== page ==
Furniture arranging - no worries - there's an algorithm for that.
I don't know about you, but I just put the furniture more or less where it falls. I'm just glad to have somewhere to sit down but I have to admit that I do envy other people's ability to figure out where things should go. Friends often come in, fidget a lot and then make suggestions about moving item A to position B. But I'm a computer geek. I should be able to solve the problem of furniture arrangement without human help.
Make it Home is a program, developed at UCLA and Hong Kong University, that will work out an optimal arrangement of your furniture. It makes use of a set of rules about how best to place furniture in a room. The rules include parings between items, distances that have to be left around items, orientations etc. It also takes into account the need for pathways through to be kept clear.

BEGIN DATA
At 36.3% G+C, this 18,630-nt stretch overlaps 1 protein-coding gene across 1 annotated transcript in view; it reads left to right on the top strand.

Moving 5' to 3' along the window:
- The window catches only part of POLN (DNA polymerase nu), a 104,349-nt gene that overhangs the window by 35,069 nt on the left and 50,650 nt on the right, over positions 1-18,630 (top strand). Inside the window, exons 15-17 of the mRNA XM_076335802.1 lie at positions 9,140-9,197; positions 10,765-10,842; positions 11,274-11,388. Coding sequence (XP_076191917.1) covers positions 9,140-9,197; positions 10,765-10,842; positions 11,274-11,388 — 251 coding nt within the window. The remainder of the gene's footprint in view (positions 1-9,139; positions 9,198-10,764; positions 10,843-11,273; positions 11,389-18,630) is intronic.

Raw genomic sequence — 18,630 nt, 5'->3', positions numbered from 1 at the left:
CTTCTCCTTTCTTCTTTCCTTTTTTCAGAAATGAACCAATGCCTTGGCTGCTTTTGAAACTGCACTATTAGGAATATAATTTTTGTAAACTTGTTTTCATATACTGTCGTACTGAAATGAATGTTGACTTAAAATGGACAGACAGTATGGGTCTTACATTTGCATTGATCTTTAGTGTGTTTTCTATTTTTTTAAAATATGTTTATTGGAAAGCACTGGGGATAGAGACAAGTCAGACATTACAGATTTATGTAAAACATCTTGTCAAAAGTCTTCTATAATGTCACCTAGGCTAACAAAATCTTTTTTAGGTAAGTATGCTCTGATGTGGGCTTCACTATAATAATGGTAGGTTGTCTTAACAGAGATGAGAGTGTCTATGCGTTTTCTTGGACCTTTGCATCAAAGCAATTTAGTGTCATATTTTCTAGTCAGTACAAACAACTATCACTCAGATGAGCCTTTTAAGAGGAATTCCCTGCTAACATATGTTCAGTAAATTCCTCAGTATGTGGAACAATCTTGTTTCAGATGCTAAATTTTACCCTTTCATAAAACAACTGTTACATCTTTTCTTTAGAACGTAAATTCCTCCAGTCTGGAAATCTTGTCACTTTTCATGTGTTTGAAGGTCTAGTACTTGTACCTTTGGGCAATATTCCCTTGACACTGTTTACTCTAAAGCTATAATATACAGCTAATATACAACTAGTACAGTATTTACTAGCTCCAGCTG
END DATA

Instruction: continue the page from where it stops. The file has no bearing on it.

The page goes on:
Starting from a "pile" of furniture selected from a library of items the program next attempts to optimize the placement of all of the items within the room according to rules. The algorithm uses is simulated annealing. This is a well known AI method that copies the way that a solid cools into a lowest, i.e. optimal, energy state. The optimization starts off at a high simulated temperature which allows items to move about a lot. Then, as the optimization proceeds, the temperature reduces and slowly the furniture solidifies into an optimal arrangement. If you watch the video you can see the "phase change" occur.
It sounds crazy but this idea it works for all sorts of problems and judging from the video it works for furniture arranging - who needs Feng Shui! Now all I need is a nice robot hooked up to the output of the program to actually do the moving...
An intermediate level robotics MOOC in which students discover the underlying principles that allow autonomous robots to navigate through the world started this week on edX. It is self-paced with [ ... ]